Until you understand what does and doesn't cause cancer, it's easy to think that anything could have done it-even words or a fall.
"I left my junk all over the floor one night instead of putting it away, and the next morning, mom fell over it. She was mad and had a lot of bruises. A little later, the doctor told her she had cancer. She's in the hospital now. Maybe if she hadn't fallen down because of me, she'd be okay."-Tom, age 11
Just as words can't cause cancer, neither can bruises or bumps or even broken bones. Never forget: It was nothing you did, said, or thought that caused the cancer.
"Sometimes, I feel mad at my brother for having cancer. I know that's not right, and he can't help it. But it has changed everything. My mom and dad don't talk about anything but him and neither does anyone else. It's just not fair."-Sharon, age 13
People who have a brother or sister or a parent with cancer can feel angry at that person for getting sick and changing their lives. This may seem wrong, and people sometimes feel guilty about getting mad. But, if having someone with cancer in your family means you can't be with your parents as much or have to stay somewhere else or give up things you like, it can be hard. Even if you understand why it's happening, you don't have to like it. Others who have been through it say it's important to remember that things won't always be this way. And when you get mad, remember that it doesn't mean you are a bad person or don't love the person with cancer. It just means you're mad.
One of the things that young people get mad about is feeling left out or neglected. Some feel that they don't get as much attention as before, and they often are right. Family members, including your parents, all have a lot on their minds, and they may have to put all their energy into helping the person with cancer. This may not leave much time for you, especially if they are going back and forth to the clinic or hospital.
Young people often feel that the brother or sister with cancer gets more attention from their parents.
"At night my parents go in and turn on my sister's light and kiss her good night, and they don't come in my room-well, sometimes mom will. She tells me, 'Don't think we are partial to her.' "-Maria,age 15
Young people may feel that their sibling with cancer gets away with a lot of things that they can't do.
You may be lucky and have a special friend and friends who treat you the same as before your family member was diagnosed with cancer. But many young people with cancer in their families have found that they've lost some of their friends. Sometimes this happens because friends may not know much about cancer and may be afraid of catching it from you. Or they may not know what to say and find it easier to stay away than to be embarrassed. Having cancer in your family may make you act a little different because you're upset or scared or embarrassed or because you want to be with your family.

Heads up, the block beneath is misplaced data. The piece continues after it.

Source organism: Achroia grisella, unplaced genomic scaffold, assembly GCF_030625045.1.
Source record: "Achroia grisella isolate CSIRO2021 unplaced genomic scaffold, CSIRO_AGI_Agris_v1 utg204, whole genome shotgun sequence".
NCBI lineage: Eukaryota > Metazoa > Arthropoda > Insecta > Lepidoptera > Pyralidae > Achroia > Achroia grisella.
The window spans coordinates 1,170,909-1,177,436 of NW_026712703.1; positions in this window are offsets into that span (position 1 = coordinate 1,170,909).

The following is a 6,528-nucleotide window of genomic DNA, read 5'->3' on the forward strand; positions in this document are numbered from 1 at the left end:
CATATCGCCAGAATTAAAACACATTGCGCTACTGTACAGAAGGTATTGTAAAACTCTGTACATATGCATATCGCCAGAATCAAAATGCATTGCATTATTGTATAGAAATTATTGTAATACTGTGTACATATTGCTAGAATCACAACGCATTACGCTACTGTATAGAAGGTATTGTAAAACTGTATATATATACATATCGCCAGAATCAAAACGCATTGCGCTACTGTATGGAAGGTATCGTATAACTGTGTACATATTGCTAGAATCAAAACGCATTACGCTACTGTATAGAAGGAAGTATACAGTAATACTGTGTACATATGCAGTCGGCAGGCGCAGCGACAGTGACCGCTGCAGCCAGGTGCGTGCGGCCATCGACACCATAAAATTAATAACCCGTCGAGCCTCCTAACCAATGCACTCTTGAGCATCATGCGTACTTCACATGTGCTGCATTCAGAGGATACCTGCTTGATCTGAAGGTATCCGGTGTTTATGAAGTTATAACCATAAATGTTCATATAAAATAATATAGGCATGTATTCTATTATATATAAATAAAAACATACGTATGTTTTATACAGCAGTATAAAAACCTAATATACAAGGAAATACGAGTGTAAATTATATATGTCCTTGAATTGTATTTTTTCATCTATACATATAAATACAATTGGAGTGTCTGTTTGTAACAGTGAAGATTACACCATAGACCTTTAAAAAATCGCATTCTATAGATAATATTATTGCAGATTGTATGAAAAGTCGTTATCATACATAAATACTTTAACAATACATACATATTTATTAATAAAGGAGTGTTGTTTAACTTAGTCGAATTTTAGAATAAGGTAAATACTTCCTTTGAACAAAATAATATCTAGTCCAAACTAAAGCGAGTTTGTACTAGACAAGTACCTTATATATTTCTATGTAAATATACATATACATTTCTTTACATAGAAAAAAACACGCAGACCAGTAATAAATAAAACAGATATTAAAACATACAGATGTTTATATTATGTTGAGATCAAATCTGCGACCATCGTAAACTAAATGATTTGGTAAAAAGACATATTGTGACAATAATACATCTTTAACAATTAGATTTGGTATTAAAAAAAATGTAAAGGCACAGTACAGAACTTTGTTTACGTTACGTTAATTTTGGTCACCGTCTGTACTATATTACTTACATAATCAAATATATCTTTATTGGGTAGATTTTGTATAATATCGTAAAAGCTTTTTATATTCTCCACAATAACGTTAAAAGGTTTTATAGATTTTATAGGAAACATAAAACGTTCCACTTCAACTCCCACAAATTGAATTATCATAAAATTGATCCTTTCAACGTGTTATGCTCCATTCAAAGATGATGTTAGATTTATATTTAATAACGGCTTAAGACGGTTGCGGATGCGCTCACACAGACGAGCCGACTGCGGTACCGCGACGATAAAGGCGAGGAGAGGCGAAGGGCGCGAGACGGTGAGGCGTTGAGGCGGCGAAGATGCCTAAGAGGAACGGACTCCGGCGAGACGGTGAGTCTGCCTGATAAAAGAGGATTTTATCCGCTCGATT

"Sometimes, my friends wonder why I act strange. I wish they understood that, sometimes, I don't want to do what they're doing, I really want to be with my sick sister."-Nan, age 12
If your friends don't understand, they may think that you don't want to see them anymore. It can be a hard time for all of you.
What can you do? You may need to reach out to your friends, even if that's hard to do. Maybe everyone won't respond as you'd like, but it helps if you give them a chance. Often friends just don't know how to act and need you to tell them how you want to be treated. They also may need you to show that you still need them, even if you seem a little different because you're upset. You may want to invite them over to watch TV, play video games, or just to talk. Let them know that you still enjoy talking with them on the phone or going to the movies- just as you did before.
If this is a hard time for you, remember that it won't last forever. Old friends may become close to you again. And people who have lost friends have found that they also made new ones. There may be someone at school who has had a sick person in the family and will understand how you feel. That person could be a special new friend.
When your friends do talk to you, some of them may not say what you want to hear. Sometimes, especially in the beginning, people ask a lot of questions that are hard to answer.